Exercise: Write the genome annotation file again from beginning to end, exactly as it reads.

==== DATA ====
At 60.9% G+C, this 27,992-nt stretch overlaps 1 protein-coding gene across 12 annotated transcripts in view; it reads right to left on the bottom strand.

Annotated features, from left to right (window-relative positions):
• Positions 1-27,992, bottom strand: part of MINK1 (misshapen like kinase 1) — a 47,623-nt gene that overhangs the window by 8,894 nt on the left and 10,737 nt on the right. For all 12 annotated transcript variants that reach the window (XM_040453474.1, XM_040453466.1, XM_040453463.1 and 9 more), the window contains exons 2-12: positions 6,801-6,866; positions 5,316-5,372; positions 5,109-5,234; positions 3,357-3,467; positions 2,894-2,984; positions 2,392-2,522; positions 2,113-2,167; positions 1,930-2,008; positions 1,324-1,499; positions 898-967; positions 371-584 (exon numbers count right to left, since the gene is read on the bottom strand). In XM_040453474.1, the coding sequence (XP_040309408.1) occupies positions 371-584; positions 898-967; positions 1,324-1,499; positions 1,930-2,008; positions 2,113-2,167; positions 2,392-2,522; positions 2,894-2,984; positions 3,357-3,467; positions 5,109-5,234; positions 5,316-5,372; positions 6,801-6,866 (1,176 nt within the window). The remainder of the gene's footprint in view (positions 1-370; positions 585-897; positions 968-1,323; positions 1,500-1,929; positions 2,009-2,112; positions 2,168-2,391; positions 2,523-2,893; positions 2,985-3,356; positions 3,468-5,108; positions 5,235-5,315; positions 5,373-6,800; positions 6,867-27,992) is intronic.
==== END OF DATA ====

At 60.9% G+C, this 27,992-nt stretch overlaps 1 protein-coding gene across 12 annotated transcripts in view; it reads right to left on the bottom strand.

Annotated features, from left to right (window-relative positions):
• Positions 1-27,992, bottom strand: part of MINK1 (misshapen like kinase 1) — a 47,623-nt gene that overhangs the window by 8,894 nt on the left and 10,737 nt on the right. For all 12 annotated transcript variants that reach the window (XM_040453474.1, XM_040453466.1, XM_040453463.1 and 9 more), the window contains exons 2-12: positions 6,801-6,866; positions 5,316-5,372; positions 5,109-5,234; positions 3,357-3,467; positions 2,894-2,984; positions 2,392-2,522; positions 2,113-2,167; positions 1,930-2,008; positions 1,324-1,499; positions 898-967; positions 371-584 (exon numbers count right to left, since the gene is read on the bottom strand). In XM_040453474.1, the coding sequence (XP_040309408.1) occupies positions 371-584; positions 898-967; positions 1,324-1,499; positions 1,930-2,008; positions 2,113-2,167; positions 2,392-2,522; positions 2,894-2,984; positions 3,357-3,467; positions 5,109-5,234; positions 5,316-5,372; positions 6,801-6,866 (1,176 nt within the window). The remainder of the gene's footprint in view (positions 1-370; positions 585-897; positions 968-1,323; positions 1,500-1,929; positions 2,009-2,112; positions 2,168-2,391; positions 2,523-2,893; positions 2,985-3,356; positions 3,468-5,108; positions 5,235-5,315; positions 5,373-6,800; positions 6,867-27,992) is intronic.